According to Cambridge's Advanced Grammar in Use, (Unit 11D) only will is correct in the following sentences, but not going to,

If you look carefully, you'll (not are going to) find writing scratched on the glass.

If you move to your left, you'll (not are going to) be able to see the church.

because in a situation like the above, you are describing a future event that follows another.

I would argue that in almost all conditional situations a future event may follow another, and therefore it is not a reason to distinguish will and going to.

So my question is: Can going to be used here or not?

  • You are right. I will reword my question.
    – tiaotiao
    May 25, 2019 at 4:31
  • 1
    People use are going to in this context all the time. It sounds very slightly strange to me personally, but not at all unusual. Given that it is used so often, I think it's impossible to make the claim that it's wrong. Language and grammar is fluid and necessarily changes over time and use. It may have been something that wasn't done in the past, but it's certainly done now. This seems more a prescriptive statement than anything of practical value. For all intents and purposes, I don't think this can be called wrong. May 25, 2019 at 14:57

2 Answers 2


I have now read the passage in question which says:

We can use will or going to with little difference in meaning in the main clause of an if-sentence when we say that something (often something negative) is conditional on something else - it will happen if something else happens first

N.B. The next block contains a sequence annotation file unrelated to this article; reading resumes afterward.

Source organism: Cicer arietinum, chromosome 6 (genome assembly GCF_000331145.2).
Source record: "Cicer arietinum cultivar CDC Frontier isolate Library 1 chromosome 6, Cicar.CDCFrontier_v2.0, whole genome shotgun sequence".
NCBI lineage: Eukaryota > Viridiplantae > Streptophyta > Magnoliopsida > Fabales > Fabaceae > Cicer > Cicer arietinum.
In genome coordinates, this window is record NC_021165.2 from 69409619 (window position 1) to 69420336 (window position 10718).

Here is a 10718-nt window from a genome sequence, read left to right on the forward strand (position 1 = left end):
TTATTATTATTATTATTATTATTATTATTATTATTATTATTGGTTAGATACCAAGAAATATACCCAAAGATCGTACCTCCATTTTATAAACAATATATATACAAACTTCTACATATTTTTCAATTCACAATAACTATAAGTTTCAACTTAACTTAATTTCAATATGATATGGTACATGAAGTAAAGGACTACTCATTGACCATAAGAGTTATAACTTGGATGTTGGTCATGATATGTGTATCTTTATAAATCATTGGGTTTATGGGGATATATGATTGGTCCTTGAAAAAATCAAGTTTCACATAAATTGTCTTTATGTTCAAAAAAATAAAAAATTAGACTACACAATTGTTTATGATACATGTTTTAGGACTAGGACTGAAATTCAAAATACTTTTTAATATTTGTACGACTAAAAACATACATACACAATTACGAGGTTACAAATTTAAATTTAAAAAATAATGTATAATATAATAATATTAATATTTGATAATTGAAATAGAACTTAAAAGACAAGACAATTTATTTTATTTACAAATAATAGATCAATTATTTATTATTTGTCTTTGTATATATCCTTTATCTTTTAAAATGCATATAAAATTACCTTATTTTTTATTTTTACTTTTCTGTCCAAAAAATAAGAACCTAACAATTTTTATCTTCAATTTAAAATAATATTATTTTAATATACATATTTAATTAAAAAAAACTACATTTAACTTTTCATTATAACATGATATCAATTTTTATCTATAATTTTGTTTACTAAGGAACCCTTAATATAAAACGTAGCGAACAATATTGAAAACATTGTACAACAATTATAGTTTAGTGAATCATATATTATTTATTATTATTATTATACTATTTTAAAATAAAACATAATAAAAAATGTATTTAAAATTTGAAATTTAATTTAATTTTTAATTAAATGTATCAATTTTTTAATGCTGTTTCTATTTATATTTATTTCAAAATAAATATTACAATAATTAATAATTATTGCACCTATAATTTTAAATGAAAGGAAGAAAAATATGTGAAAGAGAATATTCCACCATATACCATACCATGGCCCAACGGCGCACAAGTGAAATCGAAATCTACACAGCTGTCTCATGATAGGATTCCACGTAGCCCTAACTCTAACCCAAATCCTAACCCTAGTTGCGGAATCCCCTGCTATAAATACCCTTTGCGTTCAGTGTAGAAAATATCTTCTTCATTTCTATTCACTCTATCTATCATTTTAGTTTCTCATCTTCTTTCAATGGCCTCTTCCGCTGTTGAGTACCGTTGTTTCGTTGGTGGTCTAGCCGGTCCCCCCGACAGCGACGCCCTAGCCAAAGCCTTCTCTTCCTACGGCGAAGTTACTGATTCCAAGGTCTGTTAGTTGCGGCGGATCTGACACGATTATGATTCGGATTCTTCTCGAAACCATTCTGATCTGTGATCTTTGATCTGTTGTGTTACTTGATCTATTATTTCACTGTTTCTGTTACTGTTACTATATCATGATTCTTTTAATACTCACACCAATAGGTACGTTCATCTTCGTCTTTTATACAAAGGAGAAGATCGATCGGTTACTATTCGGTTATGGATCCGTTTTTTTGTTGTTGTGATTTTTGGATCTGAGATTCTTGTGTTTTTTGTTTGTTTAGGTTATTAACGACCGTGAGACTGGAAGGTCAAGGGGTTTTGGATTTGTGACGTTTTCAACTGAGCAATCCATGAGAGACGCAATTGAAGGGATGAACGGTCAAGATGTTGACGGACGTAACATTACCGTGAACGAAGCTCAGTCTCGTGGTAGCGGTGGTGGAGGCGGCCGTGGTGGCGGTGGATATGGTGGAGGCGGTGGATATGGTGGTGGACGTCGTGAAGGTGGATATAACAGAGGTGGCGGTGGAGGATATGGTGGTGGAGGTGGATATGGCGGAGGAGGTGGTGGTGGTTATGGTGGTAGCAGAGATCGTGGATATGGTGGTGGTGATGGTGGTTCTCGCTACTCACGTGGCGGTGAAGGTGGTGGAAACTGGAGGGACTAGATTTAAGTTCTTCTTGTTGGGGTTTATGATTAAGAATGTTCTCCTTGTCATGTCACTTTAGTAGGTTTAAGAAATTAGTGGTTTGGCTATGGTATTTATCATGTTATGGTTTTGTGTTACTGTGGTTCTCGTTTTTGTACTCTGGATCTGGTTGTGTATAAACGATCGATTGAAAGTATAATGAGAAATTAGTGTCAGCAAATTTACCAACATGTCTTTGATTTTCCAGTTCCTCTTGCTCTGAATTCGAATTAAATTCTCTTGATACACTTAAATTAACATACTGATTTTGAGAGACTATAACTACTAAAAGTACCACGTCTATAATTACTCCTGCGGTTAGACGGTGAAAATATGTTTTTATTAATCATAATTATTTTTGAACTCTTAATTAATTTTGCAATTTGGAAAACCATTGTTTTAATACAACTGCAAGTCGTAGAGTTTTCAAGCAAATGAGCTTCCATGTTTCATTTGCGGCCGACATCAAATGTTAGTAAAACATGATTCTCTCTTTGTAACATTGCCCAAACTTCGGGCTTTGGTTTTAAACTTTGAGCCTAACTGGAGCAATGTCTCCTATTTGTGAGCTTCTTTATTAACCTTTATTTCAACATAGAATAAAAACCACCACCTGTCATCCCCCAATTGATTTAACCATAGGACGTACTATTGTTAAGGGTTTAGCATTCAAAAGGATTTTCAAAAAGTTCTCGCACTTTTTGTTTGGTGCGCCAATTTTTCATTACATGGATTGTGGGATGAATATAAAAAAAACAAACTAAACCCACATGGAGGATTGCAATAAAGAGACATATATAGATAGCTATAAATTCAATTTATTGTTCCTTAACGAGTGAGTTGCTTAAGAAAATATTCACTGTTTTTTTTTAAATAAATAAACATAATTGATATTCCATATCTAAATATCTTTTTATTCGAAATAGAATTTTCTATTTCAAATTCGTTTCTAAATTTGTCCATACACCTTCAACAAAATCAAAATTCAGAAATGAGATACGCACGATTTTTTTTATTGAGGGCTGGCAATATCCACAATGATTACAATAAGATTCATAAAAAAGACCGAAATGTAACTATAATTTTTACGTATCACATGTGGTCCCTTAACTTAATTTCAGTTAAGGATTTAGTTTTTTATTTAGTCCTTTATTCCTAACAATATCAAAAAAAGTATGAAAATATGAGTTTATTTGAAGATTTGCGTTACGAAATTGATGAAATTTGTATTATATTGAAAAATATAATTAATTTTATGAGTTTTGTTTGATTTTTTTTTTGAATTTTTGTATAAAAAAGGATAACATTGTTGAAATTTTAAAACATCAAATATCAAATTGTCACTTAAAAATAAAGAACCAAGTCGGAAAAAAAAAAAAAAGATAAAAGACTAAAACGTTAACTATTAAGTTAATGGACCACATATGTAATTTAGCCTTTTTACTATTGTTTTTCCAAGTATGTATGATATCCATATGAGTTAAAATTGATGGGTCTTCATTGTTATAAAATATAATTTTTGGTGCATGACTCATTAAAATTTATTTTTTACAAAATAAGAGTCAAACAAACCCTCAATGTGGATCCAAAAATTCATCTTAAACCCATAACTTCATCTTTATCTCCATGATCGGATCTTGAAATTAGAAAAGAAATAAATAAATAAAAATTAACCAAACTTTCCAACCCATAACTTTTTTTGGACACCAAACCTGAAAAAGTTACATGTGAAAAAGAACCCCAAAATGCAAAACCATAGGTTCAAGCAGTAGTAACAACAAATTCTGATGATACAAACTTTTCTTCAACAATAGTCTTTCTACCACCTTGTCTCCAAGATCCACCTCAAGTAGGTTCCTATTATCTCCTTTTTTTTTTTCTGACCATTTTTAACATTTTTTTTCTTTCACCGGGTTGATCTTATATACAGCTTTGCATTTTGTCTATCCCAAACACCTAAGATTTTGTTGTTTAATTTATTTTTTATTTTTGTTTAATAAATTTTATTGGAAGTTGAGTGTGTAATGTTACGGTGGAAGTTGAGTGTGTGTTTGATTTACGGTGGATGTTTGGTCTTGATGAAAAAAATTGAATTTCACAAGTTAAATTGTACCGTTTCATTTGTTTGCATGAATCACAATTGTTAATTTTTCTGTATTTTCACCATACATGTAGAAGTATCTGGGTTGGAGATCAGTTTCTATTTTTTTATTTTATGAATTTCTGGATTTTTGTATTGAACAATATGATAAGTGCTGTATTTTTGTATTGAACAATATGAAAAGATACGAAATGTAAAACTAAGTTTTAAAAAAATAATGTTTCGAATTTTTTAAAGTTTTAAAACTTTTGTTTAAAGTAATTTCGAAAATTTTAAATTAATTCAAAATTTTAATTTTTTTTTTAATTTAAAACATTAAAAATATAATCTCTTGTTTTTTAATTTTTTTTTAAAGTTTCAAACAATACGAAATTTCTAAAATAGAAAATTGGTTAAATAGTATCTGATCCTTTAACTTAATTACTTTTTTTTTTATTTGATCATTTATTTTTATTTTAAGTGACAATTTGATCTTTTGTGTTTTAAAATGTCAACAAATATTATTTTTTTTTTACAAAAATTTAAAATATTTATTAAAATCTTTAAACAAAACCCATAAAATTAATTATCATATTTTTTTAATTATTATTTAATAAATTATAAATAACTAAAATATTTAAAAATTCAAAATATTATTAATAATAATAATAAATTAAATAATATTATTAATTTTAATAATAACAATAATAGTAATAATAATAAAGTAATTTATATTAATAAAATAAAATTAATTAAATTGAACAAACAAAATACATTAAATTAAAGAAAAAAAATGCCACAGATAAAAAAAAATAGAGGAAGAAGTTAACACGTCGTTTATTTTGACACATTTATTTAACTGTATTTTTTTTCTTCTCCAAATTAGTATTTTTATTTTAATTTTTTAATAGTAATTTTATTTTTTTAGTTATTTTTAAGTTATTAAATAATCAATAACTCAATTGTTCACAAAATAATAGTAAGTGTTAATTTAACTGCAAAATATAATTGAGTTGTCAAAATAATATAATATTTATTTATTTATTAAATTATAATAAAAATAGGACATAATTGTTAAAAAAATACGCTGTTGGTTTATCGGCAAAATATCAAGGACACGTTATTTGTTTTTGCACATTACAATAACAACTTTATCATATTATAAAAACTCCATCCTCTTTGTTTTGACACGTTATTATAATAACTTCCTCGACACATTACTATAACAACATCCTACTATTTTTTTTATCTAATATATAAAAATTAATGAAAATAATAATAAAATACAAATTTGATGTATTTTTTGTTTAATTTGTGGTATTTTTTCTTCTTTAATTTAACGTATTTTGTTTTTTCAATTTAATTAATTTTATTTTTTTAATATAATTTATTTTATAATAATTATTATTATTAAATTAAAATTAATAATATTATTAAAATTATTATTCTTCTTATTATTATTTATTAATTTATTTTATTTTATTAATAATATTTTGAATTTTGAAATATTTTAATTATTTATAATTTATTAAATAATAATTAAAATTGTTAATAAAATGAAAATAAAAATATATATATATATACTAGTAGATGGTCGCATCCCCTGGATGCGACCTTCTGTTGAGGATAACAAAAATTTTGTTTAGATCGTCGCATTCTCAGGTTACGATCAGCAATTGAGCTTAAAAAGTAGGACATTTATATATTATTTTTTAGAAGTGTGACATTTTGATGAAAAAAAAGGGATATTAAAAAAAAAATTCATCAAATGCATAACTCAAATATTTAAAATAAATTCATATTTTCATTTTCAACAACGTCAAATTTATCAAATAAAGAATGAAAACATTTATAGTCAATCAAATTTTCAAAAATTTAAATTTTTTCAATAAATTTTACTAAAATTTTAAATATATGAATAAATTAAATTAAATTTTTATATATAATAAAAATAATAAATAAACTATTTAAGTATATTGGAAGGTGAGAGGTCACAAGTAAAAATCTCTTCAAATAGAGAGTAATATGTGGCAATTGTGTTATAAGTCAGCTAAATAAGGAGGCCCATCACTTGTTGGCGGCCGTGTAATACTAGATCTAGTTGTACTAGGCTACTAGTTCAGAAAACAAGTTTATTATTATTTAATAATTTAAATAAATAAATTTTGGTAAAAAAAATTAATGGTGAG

However, we use will (or another auxiliary), not going to, when we describe a future event that follows another. Often 'if' has a meaning similar to 'when' in this kind of sentence.

I think that it may be that the use of "will" rather than "going to" in such a case results in better writing, but that construction is in my view used too frequently to call this a rule. Such a declaration, with no particular reason given, feels very prescriptive to me. So I have to disagree with this source about this "rule".


I think the textbook is correct in that native English speakers are more likely to use will than going to in these sentences, but I think the reason they give is wrong.

Both of these sentences are essentially advice. We generally use will if we are using an if sentence to give somebody advice. (I don't know if this is a special case of a more general grammatical rule or not.)

If you stop smoking, you will live longer.

But we are perfectly willing to use are going to when "one future event may follow another".

If they close the airport, they are going to have to find places for all the passengers to stay.

You must log in to answer this question.

Not the answer you're looking for? Browse other questions tagged .